JUST ANOTHER MARKET CRISIS
Currency collapses, terrorist attacks, hedge fund failures…there have been numerous crisis events that have affected stock markets over the past century. Many will vividly recall the 1997 Asian Financial Crisis, the 1999 internet bubble and the turmoil caused by terrorist attacks in 2001. Moreover, investors are still seeing the effects of the 2008 credit crunch and global recession.
Markets do not like uncertainty and often overreact to new developments. The short term-ism that characterises market psychology often means investors react to new developments with a worst-case scenario mindset. Add to this the herd mentality that also characterises investor behaviour and the result can be big disparities between stock market valuations and the true worth of the companies they represent.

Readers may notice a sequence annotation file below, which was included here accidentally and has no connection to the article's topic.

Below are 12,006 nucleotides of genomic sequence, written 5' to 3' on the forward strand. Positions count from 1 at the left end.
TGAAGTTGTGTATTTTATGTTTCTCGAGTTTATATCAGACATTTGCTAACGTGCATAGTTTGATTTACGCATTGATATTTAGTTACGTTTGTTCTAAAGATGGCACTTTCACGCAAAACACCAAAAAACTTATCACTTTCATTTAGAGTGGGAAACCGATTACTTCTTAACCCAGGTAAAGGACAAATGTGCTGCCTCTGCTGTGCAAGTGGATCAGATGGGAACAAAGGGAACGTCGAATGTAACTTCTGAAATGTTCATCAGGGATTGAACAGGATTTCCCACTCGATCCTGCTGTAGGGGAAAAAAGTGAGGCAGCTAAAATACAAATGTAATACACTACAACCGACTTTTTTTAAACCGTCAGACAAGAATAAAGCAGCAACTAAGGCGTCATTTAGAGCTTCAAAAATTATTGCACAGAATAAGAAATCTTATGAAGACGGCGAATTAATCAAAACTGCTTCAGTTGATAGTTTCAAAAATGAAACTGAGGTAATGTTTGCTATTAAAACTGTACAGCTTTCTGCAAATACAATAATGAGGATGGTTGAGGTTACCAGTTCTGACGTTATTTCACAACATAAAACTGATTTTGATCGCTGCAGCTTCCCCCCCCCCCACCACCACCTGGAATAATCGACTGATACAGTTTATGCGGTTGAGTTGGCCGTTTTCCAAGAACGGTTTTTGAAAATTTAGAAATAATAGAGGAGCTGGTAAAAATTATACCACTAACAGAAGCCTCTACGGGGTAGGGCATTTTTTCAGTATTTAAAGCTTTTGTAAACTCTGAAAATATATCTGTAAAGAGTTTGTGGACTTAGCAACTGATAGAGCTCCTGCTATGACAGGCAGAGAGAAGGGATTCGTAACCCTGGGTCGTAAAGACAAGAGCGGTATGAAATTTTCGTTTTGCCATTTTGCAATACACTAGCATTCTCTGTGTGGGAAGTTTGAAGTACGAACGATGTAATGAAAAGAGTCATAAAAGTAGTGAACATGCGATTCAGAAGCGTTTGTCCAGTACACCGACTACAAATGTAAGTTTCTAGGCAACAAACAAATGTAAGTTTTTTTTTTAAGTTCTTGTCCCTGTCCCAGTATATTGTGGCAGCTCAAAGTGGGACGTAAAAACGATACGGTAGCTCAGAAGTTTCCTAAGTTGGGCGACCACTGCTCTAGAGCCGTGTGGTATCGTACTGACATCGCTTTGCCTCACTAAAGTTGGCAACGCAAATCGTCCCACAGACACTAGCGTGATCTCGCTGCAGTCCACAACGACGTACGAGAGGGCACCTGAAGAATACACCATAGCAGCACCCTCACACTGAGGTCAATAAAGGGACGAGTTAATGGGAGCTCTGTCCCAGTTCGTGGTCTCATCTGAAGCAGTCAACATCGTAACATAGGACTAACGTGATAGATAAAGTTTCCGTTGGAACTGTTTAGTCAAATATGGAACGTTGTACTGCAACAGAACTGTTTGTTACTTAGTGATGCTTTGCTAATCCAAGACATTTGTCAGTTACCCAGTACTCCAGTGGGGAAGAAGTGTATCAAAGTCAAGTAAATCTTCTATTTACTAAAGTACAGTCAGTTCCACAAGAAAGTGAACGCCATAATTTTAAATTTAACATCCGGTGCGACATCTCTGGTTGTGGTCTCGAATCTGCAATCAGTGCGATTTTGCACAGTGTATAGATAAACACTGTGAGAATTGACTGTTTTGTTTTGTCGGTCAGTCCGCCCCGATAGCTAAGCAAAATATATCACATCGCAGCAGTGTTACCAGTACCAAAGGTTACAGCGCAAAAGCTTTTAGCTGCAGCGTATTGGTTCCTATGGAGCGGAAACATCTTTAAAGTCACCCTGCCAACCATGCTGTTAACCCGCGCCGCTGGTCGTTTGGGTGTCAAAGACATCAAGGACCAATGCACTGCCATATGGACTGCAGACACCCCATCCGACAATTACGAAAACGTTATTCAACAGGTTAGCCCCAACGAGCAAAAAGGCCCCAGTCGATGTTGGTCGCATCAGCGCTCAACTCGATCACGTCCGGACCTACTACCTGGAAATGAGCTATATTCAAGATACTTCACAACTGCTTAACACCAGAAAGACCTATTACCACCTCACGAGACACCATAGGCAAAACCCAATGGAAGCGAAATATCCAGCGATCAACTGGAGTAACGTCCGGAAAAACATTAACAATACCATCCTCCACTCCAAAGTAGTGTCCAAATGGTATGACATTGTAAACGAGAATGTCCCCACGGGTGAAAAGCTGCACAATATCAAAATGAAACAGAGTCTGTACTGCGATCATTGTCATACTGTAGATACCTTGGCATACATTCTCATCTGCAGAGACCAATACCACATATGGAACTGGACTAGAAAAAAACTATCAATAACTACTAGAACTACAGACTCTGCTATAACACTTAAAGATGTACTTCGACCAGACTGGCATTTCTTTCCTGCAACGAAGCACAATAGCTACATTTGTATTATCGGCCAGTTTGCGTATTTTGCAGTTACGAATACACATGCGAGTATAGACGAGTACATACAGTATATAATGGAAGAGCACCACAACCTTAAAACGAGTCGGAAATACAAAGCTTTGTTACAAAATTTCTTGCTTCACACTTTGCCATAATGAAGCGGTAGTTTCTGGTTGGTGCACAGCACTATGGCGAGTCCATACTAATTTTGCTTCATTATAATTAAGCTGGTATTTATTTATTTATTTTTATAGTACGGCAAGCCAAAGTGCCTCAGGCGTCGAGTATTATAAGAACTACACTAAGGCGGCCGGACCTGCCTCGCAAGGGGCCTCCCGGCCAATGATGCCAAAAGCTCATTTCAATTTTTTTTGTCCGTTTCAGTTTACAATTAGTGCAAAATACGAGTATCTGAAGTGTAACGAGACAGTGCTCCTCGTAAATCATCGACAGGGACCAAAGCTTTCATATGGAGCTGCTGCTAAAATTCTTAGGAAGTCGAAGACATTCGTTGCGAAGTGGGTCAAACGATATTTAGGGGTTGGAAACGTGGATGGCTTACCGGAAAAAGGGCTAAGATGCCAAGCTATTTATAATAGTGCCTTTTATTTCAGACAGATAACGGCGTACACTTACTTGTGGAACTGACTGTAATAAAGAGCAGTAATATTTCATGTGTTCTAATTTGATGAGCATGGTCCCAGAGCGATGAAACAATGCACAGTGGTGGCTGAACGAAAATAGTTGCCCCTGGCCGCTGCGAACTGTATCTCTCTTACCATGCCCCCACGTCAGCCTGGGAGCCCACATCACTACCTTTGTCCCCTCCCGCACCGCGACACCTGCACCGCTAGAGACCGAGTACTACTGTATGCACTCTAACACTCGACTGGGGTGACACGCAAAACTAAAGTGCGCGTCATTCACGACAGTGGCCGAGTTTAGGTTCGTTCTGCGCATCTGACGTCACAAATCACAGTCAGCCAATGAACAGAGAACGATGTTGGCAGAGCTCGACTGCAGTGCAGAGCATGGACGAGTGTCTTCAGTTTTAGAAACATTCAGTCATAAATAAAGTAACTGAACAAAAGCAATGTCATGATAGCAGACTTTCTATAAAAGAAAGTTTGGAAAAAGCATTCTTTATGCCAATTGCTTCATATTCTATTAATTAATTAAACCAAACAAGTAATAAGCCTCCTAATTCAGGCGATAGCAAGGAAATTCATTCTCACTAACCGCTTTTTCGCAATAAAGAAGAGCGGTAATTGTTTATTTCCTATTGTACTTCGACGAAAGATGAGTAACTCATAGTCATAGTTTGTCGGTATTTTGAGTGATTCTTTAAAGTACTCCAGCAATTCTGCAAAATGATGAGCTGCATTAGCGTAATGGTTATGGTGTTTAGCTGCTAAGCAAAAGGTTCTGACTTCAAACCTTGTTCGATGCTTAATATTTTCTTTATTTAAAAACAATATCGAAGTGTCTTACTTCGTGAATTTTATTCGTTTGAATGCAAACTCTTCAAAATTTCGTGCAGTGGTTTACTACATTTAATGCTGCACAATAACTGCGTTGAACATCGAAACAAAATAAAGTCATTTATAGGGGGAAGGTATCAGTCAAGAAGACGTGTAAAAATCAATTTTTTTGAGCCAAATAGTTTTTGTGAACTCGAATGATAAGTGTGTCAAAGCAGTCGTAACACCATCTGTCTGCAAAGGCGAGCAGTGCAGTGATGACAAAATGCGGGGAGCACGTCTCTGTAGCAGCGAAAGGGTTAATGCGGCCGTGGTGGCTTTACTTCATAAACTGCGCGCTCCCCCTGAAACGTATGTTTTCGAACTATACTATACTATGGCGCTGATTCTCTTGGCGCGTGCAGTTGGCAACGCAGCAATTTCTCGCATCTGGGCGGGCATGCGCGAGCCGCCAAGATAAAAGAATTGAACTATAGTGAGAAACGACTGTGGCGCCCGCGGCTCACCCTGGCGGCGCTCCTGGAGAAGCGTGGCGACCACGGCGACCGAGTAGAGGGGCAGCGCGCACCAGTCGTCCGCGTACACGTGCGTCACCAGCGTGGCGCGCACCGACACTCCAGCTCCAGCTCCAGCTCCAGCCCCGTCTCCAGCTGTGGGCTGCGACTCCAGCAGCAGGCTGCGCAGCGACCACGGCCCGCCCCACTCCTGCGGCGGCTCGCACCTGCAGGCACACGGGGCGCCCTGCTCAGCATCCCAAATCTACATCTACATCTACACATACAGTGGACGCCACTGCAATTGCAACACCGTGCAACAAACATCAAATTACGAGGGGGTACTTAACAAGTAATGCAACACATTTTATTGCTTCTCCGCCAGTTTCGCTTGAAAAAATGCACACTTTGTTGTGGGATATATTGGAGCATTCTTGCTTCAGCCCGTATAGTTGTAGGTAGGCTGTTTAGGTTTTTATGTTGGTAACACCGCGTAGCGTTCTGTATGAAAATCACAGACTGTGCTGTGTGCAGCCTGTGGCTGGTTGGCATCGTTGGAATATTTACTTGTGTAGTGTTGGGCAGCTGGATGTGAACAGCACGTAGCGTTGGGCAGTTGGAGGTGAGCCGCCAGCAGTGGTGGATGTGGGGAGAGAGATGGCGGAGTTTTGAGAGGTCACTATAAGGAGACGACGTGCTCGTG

Time and time again, investors fail to keep crisis events in perspective. Casting the mind a little further beyond the history provides many lessons. As unsettling as dips can be, long-term history has shown time and again that while stock markets can react very negatively to major events, later on, they usually recover and resume their upward trend.
Perhaps not unsurprisingly, staying invested for the long term is a tune sung by many investment advisors. This advice can be of cold comfort for investors who see the value of their assets decline during crisis periods. However, the validity of this idea should be judged based on the actual historical evidence and in this respect, given the inability of most investors to perfectly time the market, it is remains a very useful maxim.
What other concepts can help investors during periods of heightened market volatility? Fidelity walks you through a few universal investment principles that are as relevant today as they have ever been.
DIVERSIFIED AND DEFENSIVE